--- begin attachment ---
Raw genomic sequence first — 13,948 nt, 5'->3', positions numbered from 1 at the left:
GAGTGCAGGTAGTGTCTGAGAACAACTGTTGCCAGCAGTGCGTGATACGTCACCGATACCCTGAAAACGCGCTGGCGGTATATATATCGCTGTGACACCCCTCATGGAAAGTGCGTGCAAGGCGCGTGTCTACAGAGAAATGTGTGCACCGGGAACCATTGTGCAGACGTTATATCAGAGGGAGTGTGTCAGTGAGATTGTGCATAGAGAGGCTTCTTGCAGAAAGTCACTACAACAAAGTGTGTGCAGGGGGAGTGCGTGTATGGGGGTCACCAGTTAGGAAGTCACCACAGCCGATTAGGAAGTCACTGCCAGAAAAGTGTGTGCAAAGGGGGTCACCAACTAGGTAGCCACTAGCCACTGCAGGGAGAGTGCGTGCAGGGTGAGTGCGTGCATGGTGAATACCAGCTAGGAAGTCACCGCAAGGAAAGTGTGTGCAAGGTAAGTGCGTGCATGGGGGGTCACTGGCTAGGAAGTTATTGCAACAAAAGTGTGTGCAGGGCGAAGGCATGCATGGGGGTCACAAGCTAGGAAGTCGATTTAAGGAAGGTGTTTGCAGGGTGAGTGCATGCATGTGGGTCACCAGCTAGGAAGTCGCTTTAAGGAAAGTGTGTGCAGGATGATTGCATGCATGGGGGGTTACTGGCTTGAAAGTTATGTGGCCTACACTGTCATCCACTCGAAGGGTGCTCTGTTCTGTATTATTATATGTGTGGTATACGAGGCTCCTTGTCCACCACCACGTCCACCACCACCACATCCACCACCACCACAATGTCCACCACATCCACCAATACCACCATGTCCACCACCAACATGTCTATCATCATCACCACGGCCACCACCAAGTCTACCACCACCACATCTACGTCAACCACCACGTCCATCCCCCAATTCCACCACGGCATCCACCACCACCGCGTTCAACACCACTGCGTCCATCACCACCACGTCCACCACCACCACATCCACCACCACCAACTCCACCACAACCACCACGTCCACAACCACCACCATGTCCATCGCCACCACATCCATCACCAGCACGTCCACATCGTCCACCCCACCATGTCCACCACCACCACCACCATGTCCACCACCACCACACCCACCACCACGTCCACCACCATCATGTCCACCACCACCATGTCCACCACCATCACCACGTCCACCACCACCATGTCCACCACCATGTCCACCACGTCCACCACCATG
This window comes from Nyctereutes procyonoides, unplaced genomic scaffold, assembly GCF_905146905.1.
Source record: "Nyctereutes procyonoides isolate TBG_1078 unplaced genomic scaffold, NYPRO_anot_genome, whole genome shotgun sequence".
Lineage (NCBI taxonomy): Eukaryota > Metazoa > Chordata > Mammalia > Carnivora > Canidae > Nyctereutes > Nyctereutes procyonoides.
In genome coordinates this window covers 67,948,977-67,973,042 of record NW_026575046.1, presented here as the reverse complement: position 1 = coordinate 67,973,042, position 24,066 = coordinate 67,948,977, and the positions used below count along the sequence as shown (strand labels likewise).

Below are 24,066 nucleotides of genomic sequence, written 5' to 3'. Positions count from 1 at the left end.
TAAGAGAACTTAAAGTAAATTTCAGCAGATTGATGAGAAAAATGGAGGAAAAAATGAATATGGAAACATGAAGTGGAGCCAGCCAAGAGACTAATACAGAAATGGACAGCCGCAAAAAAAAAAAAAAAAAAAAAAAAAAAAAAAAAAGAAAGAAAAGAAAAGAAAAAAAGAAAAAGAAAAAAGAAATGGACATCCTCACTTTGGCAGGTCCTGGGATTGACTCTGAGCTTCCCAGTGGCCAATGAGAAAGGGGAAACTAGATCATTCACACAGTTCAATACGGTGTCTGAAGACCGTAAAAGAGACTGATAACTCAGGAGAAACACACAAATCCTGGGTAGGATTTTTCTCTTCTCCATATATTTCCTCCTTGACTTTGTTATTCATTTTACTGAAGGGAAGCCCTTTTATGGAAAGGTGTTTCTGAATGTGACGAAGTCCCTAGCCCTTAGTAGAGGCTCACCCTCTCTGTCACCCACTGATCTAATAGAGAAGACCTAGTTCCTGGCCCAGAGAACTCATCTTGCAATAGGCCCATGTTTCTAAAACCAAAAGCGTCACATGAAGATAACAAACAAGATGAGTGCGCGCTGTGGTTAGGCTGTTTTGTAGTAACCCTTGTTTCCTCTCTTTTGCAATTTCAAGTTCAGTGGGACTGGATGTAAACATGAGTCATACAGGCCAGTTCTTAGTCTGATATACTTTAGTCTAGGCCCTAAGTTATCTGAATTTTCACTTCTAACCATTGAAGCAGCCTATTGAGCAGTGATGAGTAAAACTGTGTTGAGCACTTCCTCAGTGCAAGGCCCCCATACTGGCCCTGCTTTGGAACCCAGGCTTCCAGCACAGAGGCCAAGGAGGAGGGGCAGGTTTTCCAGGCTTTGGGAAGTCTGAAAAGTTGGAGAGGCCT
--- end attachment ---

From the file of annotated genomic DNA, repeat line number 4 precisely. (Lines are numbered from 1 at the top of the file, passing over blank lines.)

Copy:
Source record: "Nyctereutes procyonoides isolate TBG_1078 unplaced genomic scaffold, NYPRO_anot_genome, whole genome shotgun sequence".